Wednesday, May 7, 2014


Recently--last Friday, actually--I completed several months' work editing and rewriting a novel I first began sometime in the summer of 1962 when I was a 24-year-old cub reporter for The Greensboro Record, a now long-defunct afternoon daily.  It is perhaps a measure of my obsession with the writing life, even so early, that I was spending after-deadline time on my very first paying job hammering out--on sheets of the same copy paper I was supposed to be using to report current events--a novel which, even then, at such a tender age, I conceived as the work of my life.  I still have, in my files, some of those very same sheets, yellowed now and crumbling around the edges, bearing the lines I pounded out in my halting hunt-and-peck style on my manual Remington typewriter fifty-two years ago.

I can still conjure up a clear mental image of that city room, with its dark oiled wood flooring, its tall frosted windows reinforced with what looked like chicken wire, its rows of metal desks and, at the front, the desks of the city editor and the wire editors, each with its steel spike on which were impaled sheets of our edited reportage waiting to be sent by vacuum tube to the composing room.   In back was the glass-enclosed office of the managing editor, a lofty presence who seldom deigned to speak to any of us.  On deadline the roar of our dozen or so typewriters, punctuated by the occasional ringing of someone's phone, filled the room.  But now, at midafternoon, the day's edition had been put to bed and the noise was more sporadic, less intense.  Still, though the worst of the day's anxiety was over, a cloud of cigarette smoke hung heavy in the room; all of us were four-pack-a-day smokers, on deadline or not. And some of us--I shan't say who, even now--kept fifths of bourbon in our desk drawers whose purpose was to soothe our nerves or fuel our creativity.  Yes, we were a dissolute bunch, and I've never enjoyed a job--or my co-workers--as much in all the years since.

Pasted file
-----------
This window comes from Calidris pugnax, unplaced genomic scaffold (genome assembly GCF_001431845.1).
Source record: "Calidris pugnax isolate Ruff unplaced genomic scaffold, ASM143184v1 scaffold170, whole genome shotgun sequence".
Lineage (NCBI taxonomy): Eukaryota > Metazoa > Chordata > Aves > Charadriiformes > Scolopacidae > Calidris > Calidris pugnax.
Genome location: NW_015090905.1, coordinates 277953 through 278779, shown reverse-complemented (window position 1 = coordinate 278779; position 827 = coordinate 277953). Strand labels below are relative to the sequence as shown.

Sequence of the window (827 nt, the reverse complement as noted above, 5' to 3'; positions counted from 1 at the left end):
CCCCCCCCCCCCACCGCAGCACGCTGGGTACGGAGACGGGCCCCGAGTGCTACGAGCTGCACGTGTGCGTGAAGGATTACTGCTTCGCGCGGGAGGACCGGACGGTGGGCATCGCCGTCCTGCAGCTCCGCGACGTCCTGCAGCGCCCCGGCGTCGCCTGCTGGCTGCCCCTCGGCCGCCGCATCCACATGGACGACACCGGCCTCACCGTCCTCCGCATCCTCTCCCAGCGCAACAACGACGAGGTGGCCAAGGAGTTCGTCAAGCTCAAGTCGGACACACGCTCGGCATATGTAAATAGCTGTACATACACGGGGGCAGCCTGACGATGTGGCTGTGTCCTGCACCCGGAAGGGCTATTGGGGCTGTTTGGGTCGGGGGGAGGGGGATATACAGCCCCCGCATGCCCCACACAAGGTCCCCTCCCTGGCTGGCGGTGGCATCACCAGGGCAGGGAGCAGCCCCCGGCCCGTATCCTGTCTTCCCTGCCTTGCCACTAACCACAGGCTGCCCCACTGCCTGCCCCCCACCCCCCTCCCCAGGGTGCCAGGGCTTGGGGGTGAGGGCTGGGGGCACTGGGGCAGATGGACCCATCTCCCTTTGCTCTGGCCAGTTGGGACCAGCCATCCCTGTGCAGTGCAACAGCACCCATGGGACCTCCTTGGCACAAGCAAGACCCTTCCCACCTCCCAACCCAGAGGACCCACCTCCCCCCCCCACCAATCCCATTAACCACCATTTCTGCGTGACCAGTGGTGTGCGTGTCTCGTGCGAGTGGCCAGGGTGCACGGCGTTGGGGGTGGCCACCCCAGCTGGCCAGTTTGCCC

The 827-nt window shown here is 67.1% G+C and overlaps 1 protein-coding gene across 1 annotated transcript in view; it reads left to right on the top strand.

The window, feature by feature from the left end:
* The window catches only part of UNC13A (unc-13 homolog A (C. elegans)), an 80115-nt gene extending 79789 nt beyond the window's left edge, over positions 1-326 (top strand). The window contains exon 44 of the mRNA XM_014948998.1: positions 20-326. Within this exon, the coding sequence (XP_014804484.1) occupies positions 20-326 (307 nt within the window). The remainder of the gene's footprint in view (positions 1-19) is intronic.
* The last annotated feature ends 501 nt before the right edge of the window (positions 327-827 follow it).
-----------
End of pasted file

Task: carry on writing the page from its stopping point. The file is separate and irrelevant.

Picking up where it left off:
I was convinced that my novel would be the sensation of the twentieth century.  I knew it was my destiny to achieve the heights of fame where dwelt my literary idols Faulkner, Welty, Wolfe, Hemingway, Agee and Mailer.  It never occurred to me that I wouldn't realize this dream; all I had to do, I thought, was perfect my craft, hone my skills to make them equal to the task I'd set myself.  I believed this as fervently as I believed anything.  Why?  Because the novel I had conceived was going to be, in my mind, entirely unique.  I was going to take a subject that had been done to death in the popular media over the previous decade--that had been reduced to formulaic triviality--and transform it into high literature.   What the popular media had treated as a simplistic clash between good and evil in the Old West--the story of Wyatt Earp and his brothers in their conflict with the Clantons and McLaurys in the Tombstone, Arizona of the early 1880's--I saw instead as a tragedy of almost Shakespearean dimensions, bringing into confrontation different family dynamics, economic forces, political beliefs, philosophical concepts, historical forces and personal traits which, if clearly enough delineated, might rival Oakley Hall's magisterial, Pulitzer Prize-nominated Warlock or Faulkner's own Absalom, Absalom in its grand complexity.  No writer, filmmaker, TV producer, or artist of any sort had dared take such a topic to such an ambitious level; yet it seemed to me obvious that this story deserved just such a treatment.